Written by Jen Finn
A crabber's life
How a Southern Californian became addicted to pursuit of the 'Deadliest Catch'
By Corey Arnold
It's happening again. After a 16-hour work day followed by a couple of grueling hours of chipping ice off the bow with a sledgehammer, the fingers on my left hand have frozen beyond a reasonable temperature for human flesh. Wet gloves now lie on the floor of the galley, and I hover over them in ice-layered oilskins with arms outstretched in front of the wall heater, awaiting the torturous flow of warm blood to arrive and expand my frozen vessels. Thawing is the worst part of the routine. It's a "getting your fingers pinched by a king crab" kind of pain, and the only comfort that keeps the eyes from tearing is knowing that it will all be over soon — yes, it will all be over soon.
Well, it's my own fault. I brought this pain upon myself. I chose to be a crab fisherman, so I should quit my silent sniveling and tighten up those bootstraps (whatever that means). Life doesn't have to be this way. It isn't as if my career choices are so dismal that I'm forced into the slavery of opilio crab fishing in Alaska year after year. I'm college educated, fairly intuitive, fairly strong, fairly ambitious — and yet here I stand at the moment, broken and shivering. I'm a crab fisherman working in an industry that the Discovery Channel labels "The World's Most Dangerous Job."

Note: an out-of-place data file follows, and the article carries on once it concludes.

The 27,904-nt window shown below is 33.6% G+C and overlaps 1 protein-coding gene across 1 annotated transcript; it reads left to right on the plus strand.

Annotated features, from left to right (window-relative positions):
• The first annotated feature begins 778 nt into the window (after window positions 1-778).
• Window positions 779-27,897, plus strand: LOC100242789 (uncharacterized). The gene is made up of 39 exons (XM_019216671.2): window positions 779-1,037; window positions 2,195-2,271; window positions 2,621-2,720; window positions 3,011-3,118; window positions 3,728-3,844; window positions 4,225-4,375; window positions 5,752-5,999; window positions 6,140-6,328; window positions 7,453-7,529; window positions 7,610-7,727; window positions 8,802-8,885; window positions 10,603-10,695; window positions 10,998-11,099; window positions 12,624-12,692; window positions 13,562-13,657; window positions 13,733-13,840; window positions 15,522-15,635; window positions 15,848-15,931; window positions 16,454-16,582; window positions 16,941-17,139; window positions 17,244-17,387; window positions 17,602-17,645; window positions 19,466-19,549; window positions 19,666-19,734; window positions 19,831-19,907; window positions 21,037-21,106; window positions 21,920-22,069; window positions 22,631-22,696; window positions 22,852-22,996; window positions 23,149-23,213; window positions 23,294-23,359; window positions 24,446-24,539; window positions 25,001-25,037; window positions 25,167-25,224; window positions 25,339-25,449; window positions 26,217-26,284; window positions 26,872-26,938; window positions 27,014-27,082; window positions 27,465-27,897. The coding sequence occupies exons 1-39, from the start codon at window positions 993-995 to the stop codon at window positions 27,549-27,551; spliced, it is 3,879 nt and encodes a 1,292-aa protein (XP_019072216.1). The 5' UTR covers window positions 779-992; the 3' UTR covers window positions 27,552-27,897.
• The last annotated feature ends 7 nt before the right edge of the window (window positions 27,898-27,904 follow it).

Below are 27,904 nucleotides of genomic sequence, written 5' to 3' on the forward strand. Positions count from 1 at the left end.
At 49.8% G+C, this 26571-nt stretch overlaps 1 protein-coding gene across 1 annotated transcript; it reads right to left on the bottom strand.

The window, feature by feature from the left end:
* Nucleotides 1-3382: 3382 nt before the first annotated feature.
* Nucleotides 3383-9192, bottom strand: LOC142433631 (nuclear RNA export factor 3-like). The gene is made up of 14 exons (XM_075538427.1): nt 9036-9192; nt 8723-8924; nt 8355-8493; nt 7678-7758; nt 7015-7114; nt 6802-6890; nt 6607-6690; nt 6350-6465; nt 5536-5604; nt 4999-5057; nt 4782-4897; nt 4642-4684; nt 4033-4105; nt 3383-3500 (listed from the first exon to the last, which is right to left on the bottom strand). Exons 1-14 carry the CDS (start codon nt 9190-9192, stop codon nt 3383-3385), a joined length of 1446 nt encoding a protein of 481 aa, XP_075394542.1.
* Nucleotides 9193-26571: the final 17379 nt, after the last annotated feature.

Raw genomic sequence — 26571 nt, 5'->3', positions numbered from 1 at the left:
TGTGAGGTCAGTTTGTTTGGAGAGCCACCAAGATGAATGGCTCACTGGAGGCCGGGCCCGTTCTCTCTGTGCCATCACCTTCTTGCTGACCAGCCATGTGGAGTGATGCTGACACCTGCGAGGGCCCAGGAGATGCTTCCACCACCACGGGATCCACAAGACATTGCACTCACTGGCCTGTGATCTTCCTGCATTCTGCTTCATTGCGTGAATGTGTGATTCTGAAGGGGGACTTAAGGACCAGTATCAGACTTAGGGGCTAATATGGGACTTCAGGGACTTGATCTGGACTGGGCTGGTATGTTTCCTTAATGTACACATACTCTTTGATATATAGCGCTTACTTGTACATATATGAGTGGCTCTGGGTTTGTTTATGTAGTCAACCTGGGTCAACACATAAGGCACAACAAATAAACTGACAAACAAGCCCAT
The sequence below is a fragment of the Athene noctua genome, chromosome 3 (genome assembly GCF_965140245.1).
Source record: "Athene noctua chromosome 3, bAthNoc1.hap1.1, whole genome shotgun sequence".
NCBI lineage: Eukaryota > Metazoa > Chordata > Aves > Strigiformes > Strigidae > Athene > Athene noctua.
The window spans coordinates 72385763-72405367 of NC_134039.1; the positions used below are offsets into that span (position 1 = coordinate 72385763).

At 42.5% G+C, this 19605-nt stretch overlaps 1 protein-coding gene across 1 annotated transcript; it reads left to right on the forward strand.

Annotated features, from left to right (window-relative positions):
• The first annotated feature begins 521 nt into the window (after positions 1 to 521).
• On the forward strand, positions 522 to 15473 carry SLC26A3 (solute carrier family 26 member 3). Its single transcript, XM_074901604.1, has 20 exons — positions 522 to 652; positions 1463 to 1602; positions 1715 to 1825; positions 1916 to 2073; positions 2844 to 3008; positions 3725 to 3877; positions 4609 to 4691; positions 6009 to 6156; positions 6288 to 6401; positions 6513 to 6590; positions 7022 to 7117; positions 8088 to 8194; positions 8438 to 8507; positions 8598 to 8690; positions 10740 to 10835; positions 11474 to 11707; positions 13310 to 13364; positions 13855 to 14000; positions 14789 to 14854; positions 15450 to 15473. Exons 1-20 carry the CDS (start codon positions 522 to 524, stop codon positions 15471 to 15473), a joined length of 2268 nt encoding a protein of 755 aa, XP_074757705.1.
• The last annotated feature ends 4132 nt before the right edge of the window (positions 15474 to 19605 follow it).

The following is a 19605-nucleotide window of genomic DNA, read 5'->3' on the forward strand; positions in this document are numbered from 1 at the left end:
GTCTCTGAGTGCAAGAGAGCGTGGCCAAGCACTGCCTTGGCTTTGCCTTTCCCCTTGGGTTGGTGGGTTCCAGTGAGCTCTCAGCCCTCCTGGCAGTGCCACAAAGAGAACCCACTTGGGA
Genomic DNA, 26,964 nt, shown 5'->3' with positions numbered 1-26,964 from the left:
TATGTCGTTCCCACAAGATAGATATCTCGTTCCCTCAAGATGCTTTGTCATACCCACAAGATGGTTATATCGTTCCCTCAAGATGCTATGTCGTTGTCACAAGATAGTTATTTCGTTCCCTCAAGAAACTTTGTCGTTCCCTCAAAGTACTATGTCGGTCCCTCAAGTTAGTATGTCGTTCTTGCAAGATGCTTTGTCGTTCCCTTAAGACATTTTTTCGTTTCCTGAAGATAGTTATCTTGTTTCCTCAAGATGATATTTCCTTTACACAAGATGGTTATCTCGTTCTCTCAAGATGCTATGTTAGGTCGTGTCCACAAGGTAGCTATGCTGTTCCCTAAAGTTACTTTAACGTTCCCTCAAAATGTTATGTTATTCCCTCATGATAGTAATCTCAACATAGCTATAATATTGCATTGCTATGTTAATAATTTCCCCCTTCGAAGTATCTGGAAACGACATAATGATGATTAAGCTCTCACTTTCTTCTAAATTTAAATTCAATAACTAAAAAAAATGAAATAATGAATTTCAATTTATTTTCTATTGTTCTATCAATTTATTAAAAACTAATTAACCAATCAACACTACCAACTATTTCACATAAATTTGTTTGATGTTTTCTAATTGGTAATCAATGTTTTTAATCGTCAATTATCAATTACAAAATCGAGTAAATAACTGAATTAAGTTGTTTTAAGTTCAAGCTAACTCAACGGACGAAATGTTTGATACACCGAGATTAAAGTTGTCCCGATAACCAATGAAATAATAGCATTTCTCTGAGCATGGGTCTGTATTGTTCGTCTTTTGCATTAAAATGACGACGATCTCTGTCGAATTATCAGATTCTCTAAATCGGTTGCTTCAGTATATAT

"How long are you going to be doing this?" my parents ask nervously every year, meaning: When are you going to start your real life? At times like this, I, too, question this job — this life. I dream of a warmer world void of icy seas cascading down my neck, irritable crewmates and herring chunks cemented to my face. A world where eight hours of sleep is unarguable — a world with soil, sun and fresh vegetables — a world with women!
NMFS has awarded 16 grants totaling more than $2.5 million as part of its Bycatch Reduction Engineering Program.
The program supports the development of technological solutions and changes in fishing practices designed to minimize bycatch and aims to to find creative approaches and strategies for reducing bycatch, seabird interactions, and post-release mortality in federally managed fisheries.Read more...
Abe Williams, who was elected to the Bristol Bay Regional Seafood Development Association board last spring, has been selected as the new president as of September.
Williams fishes the F/V Crimson Fury, and is president of Nuna Resources, a nonprofit that supports sustainable resource development in rural Alaska, including fighting for an international solution to issues raised by the proposed Pebble Mine project.Read more...